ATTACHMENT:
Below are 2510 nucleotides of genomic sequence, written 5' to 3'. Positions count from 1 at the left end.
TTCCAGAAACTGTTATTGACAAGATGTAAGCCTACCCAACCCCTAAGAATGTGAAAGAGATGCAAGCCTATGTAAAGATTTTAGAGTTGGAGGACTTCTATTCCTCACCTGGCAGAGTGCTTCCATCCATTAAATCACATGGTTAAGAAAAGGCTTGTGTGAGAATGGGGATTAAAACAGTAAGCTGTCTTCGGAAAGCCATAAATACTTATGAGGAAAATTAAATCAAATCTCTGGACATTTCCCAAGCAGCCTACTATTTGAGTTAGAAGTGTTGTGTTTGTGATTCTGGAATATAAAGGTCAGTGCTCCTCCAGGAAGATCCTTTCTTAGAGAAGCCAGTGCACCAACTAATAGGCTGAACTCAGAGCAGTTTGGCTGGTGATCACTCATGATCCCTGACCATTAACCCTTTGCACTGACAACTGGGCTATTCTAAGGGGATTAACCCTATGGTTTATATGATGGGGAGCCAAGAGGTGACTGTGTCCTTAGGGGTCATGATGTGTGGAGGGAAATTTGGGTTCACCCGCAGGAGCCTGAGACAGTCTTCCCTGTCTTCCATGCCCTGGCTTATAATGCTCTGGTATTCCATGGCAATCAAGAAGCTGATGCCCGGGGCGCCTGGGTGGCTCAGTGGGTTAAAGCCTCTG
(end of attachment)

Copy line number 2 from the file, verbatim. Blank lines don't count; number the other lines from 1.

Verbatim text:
TTCCAGAAACTGTTATTGACAAGATGTAAGCCTACCCAACCCCTAAGAATGTGAAAGAGATGCAAGCCTATGTAAAGATTTTAGAGTTGGAGGACTTCTATTCCTCACCTGGCAGAGTGCTTCCATCCATTAAATCACATGGTTAAGAAAAGGCTTGTGTGAGAATGGGGATTAAAACAGTAAGCTGTCTTCGGAAAGCCATAAATACTTATGAGGAAAATTAAATCAAATCTCTGGACATTTCCCAAGCAGCCTACTATTTGAGTTAGAAGTGTTGTGTTTGTGATTCTGGAATATAAAGGTCAGTGCTCCTCCAGGAAGATCCTTTCTTAGAGAAGCCAGTGCACCAACTAATAGGCTGAACTCAGAGCAGTTTGGCTGGTGATCACTCATGATCCCTGACCATTAACCCTTTGCACTGACAACTGGGCTATTCTAAGGGGATTAACCCTATGGTTTATATGATGGGGAGCCAAGAGGTGACTGTGTCCTTAGGGGTCATGATGTGTGGAGGGAAATTTGGGTTCACCCGCAGGAGCCTGAGACAGTCTTCCCTGTCTTCCATGCCCTGGCTTATAATGCTCTGGTATTCCATGGCAATCAAGAAGCTGATGCCCGGGGCGCCTGGGTGGCTCAGTGGGTTAAAGCCTCTG